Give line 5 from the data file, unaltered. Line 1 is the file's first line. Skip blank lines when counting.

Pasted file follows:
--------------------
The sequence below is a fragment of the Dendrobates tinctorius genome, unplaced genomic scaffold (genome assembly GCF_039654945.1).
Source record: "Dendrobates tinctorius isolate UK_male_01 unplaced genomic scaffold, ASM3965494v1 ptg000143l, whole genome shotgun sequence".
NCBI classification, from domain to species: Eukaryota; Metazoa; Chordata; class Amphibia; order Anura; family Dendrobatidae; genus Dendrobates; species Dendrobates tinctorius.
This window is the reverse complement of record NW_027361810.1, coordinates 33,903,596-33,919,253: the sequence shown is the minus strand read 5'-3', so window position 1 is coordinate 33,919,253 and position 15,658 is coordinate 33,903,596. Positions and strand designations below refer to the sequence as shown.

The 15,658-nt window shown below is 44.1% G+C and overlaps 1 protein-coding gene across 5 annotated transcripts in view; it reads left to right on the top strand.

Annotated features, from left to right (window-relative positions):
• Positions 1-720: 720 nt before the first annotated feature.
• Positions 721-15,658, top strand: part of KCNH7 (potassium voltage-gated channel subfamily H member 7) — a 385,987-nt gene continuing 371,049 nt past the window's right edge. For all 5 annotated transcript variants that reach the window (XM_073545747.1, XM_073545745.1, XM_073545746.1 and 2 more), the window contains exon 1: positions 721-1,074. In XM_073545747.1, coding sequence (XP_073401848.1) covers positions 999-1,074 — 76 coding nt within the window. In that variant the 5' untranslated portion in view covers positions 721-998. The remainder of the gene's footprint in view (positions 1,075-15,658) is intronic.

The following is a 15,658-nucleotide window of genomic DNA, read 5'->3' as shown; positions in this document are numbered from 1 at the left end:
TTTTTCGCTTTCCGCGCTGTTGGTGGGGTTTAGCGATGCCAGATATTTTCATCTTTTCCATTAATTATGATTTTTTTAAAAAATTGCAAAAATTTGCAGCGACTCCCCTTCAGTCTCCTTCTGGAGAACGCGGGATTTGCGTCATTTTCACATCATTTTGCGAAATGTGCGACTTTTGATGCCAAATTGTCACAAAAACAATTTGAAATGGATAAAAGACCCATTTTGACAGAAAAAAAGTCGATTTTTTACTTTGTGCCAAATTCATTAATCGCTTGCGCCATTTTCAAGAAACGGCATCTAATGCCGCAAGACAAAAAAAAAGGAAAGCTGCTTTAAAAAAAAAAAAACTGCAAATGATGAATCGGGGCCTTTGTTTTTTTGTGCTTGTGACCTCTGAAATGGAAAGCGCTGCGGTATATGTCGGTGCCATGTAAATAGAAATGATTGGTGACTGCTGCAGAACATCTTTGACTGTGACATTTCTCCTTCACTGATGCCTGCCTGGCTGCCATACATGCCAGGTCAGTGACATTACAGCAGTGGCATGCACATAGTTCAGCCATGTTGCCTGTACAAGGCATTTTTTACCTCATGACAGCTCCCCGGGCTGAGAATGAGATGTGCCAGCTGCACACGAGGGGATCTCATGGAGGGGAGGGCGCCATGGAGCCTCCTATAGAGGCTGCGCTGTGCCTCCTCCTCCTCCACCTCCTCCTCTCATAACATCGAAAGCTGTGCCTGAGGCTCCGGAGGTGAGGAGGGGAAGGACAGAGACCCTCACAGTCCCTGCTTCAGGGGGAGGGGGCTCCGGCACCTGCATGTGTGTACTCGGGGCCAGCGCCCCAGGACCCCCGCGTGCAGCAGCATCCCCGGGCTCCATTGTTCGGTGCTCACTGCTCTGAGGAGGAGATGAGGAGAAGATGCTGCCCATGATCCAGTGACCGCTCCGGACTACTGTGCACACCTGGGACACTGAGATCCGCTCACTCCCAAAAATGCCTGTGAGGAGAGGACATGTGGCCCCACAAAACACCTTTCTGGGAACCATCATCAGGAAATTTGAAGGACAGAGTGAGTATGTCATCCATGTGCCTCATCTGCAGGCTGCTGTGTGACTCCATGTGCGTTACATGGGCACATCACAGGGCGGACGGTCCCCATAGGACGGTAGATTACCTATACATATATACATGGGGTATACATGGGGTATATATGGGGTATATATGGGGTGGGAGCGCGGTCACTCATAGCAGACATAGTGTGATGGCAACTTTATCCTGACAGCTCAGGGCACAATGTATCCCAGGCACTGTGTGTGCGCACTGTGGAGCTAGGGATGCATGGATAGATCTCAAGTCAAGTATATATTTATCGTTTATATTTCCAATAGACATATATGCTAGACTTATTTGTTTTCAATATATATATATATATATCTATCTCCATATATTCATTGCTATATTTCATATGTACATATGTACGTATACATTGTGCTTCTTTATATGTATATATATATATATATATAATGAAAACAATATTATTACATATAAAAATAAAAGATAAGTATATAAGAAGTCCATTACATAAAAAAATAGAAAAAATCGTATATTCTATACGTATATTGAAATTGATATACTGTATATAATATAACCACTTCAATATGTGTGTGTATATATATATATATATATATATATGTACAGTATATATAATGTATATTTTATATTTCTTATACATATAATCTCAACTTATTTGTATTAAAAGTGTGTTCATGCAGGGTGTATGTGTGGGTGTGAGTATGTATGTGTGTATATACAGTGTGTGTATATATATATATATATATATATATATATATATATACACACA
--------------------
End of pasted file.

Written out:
The 15,658-nt window shown below is 44.1% G+C and overlaps 1 protein-coding gene across 5 annotated transcripts in view; it reads left to right on the top strand.